The simple answer is that I was in New Iberia, Louisiana, and saw what I thought was a dead dog in the bayou and when it floated closer, I discovered it was a pig. The image really stuck with me — this horrifying transformation from something recognizable to something monstrous. Feelia is drawn back to this memory because, although it was troubling, it was also a moment of beauty and innocence — a childhood prank in what I imagine she thinks is a more peaceful setting that where she finds herself. Somehow, I think this trip from Arkansas to Louisiana was one of the more peaceful moments in her youth. And when things are dire, she holds onto it. There’s a bit more to this though — I’m interested and conscious of how the African-American southern diaspora has shaped South L.A. in particular. Walter Mosley’s Easy Rawlins novels are a perfect chronicle of this — and essential reading for anyone who wants to understand this evolution. I felt that it was important to nod to the influx of people from the South to Los Angeles and the idea that the Southern California dream wasn’t accessible to all, especially women like Feelia.
I connected to all of your characters, but especially Julianna — her growing passion for photography and the desire to peek into what could become a new life for herself. At one point, instead of living her life split into Julianna/Jujubee, she temporarily “crosses over” and seems to naturally fit in just by being her complete and total self. Is this how you see Julianna and is there a particular character in These Women that you connect with?
It’s is exactly how I see her. The problem is the world sees her differently. Because of her job as an exotic dancer, it is impossible for others to imagine she has an interior life that is worthy and important. She is striving for something just out of reach — something even she doesn’t imagine is attainable. Nevertheless, this interest, in her case in art, is undeniable. Art is how she sees and processes the world. It’s not just an escape, it’s a function of her existence. It’s funny that you mention Julianna in a question about a character I connect with the most because she is the one. She is the woman most neatly divided in half. And this is something I see in myself. I was a professional athlete for many years and there was a sense that an athlete cannot also be an artist. It was incomprehensible to many. I’m a mother now, and unbelievably to me in 2020, I still get questions about how I can write and parent as if these are unreconcilable interests. Furthermore, and this is kinda hard to admit, but screw it, when I was a bit younger, I had a lot of “boyfriends,” shall we say. And I took a lot of flack for it. People said some really nasty things about me. They even said these things to my parents! But you know, for the most part, I felt entirely in control of my decisions regarding men and what I did and how I existed in the world. Nevertheless, people are quick to label and denigrate women for their choices — me, Julianna, whomever. And with that denigration comes the assumption that you are not a serious, viable, or profound person.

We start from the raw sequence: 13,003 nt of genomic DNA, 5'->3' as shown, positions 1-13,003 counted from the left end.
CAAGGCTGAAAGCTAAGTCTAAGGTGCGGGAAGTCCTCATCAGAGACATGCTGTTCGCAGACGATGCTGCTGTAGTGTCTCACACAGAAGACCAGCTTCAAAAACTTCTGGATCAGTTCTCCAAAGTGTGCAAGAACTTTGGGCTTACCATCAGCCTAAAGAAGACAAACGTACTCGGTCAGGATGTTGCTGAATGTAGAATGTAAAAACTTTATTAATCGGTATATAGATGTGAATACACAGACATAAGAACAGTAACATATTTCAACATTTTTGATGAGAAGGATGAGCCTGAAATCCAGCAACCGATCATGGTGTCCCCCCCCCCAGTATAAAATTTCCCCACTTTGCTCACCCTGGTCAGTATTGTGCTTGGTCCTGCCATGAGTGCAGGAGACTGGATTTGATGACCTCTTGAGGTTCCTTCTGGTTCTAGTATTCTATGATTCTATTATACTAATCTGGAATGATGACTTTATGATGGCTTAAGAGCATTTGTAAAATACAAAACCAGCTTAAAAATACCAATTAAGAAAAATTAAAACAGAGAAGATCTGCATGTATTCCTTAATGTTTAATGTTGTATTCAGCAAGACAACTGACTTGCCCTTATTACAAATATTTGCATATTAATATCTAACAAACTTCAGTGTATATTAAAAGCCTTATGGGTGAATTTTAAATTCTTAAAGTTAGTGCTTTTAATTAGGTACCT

Visual art (documentary photography, painted murals) plays a very powerful role in this book. I’m interested in other ways art has informed or continues to inform your writing.
Ha! I actually know very little about art. But I’m constantly aware of my own attempts to process and understand the world — reshape it with words and stories, transforming memories and ideas into prose. When I look at art I’m searching for the same striving and struggle that is present in my own work. And I used art in this book, in particular, to dramatize my characters’ inner lives and demonstrate their worth beyond the labels the world has placed upon them. That said, I do tend to see my books visually — panoramas, murals, and even sculptures. I can picture a visual, three-dimensional representation of the plot. In the case of These Women that was a series of cubes stacked upon each other. For Wonder Valley, it was a double helix. So while art per se doesn’t directly influence my work, visual media sure does and helps me realize and express something that until I am able to picture it visually proves elusive.
Are there any other projects or upcoming events you’d like to share? I’d love to hear about them.
I’m not done with writing about Los Angeles. But my vision of Los Angeles is growing darker. Hard to imagine, right? I’m circling an idea for a novel that reflects my obsession with a city on the verge of total disintegration without plunging into something speculative or apocalyptic. However, since the COVID-19 lockdown, accessing even the most basic creative thought seems impossible. There are characters from my last two novels — Blake from Wonder Valley and Essie from These Women in particular — who are not done with me. And I often think about where I shall run into them next.
By Ivy Pochoda
Published May 19, 2020